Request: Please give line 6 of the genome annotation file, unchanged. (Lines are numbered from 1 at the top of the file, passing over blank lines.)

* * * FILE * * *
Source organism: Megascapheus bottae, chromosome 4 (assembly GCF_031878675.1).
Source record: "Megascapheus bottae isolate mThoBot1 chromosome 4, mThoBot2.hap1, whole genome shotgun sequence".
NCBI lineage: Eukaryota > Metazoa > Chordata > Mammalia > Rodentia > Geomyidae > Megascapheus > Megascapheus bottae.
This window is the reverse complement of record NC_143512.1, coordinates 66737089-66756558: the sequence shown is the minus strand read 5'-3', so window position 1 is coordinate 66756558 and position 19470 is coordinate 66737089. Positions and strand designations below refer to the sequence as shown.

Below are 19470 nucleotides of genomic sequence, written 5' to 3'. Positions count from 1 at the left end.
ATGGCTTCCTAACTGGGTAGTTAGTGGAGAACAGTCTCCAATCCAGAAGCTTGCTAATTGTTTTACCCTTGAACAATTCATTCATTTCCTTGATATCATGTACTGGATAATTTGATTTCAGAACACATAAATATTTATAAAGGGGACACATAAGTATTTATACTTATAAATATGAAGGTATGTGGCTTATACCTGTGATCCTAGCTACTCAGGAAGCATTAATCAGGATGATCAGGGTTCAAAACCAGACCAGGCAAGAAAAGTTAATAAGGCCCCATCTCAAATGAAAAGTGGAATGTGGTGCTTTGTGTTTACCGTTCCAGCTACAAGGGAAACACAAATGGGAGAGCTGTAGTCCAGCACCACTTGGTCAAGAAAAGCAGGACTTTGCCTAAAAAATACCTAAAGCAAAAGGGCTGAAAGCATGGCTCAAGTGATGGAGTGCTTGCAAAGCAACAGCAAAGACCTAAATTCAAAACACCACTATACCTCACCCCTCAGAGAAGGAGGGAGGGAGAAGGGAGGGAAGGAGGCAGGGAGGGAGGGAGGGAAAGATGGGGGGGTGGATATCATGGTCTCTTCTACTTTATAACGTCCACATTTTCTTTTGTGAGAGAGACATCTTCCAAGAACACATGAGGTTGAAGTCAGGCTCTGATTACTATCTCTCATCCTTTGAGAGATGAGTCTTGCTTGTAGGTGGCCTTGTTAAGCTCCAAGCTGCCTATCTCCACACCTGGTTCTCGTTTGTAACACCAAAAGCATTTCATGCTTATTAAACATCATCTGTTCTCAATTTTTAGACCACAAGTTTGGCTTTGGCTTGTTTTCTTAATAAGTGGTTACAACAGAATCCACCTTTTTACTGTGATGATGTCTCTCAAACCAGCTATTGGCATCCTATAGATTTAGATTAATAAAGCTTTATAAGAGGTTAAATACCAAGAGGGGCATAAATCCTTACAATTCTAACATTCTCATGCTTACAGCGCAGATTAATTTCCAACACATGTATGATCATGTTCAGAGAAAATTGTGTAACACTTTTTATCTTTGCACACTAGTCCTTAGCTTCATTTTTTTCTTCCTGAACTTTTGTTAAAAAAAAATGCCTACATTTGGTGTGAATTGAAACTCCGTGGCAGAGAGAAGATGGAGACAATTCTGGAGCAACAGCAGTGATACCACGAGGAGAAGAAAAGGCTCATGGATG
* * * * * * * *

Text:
ATGGCTTCCTAACTGGGTAGTTAGTGGAGAACAGTCTCCAATCCAGAAGCTTGCTAATTGTTTTACCCTTGAACAATTCATTCATTTCCTTGATATCATGTACTGGATAATTTGATTTCAGAACACATAAATATTTATAAAGGGGACACATAAGTATTTATACTTATAAATATGAAGGTATGTGGCTTATACCTGTGATCCTAGCTACTCAGGAAGCATTAATCAGGATGATCAGGGTTCAAAACCAGACCAGGCAAGAAAAGTTAATAAGGCCCCATCTCAAATGAAAAGTGGAATGTGGTGCTTTGTGTTTACCGTTCCAGCTACAAGGGAAACACAAATGGGAGAGCTGTAGTCCAGCACCACTTGGTCAAGAAAAGCAGGACTTTGCCTAAAAAATACCTAAAGCAAAAGGGCTGAAAGCATGGCTCAAGTGATGGAGTGCTTGCAAAGCAACAGCAAAGACCTAAATTCAAAACACCACTATACCTCACCCCTCAGAGAAGGAGGGAGGGAGAAGGGAGGGAAGGAGGCAGGGAGGGAGGGAGGGAAAGATGGGGGGGTGGATATCATGGTCTCTTCTACTTTATAACGTCCACATTTTCTTTTGTGAGAGAGACATCTTCCAAGAACACATGAGGTTGAAGTCAGGCTCTGATTACTATCTCTCATCCTTTGAGAGATGAGTCTTGCTTGTAGGTGGCCTTGTTAAGCTCCAAGCTGCCTATCTCCACACCTGGTTCTCGTTTGTAACACCAAAAGCATTTCATGCTTATTAAACATCATCTGTTCTCAATTTTTAGACCACAAGTTTGGCTTTGGCTTGTTTTCTTAATAAGTGGTTACAACAGAATCCACCTTTTTACTGTGATGATGTCTCTCAAACCAGCTATTGGCATCCTATAGATTTAGATTAATAAAGCTTTATAAGAGGTTAAATACCAAGAGGGGCATAAATCCTTACAATTCTAACATTCTCATGCTTACAGCGCAGATTAATTTCCAACACATGTATGATCATGTTCAGAGAAAATTGTGTAACACTTTTTATCTTTGCACACTAGTCCTTAGCTTCATTTTTTTCTTCCTGAACTTTTGTTAAAAAAAAATGCCTACATTTGGTGTGAATTGAAACTCCGTGGCAGAGAGAAGATGGAGACAATTCTGGAGCAACAGCAGTGATACCACGAGGAGAAGAAAAGGCTCATGGATG